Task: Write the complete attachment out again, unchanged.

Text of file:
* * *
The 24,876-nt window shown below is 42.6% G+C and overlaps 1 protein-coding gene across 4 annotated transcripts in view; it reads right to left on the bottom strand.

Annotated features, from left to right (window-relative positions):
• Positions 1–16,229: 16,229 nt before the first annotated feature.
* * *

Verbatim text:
The 24,876-nt window shown below is 42.6% G+C and overlaps 1 protein-coding gene across 4 annotated transcripts in view; it reads right to left on the bottom strand.

Annotated features, from left to right (window-relative positions):
• Positions 1–16,229: 16,229 nt before the first annotated feature.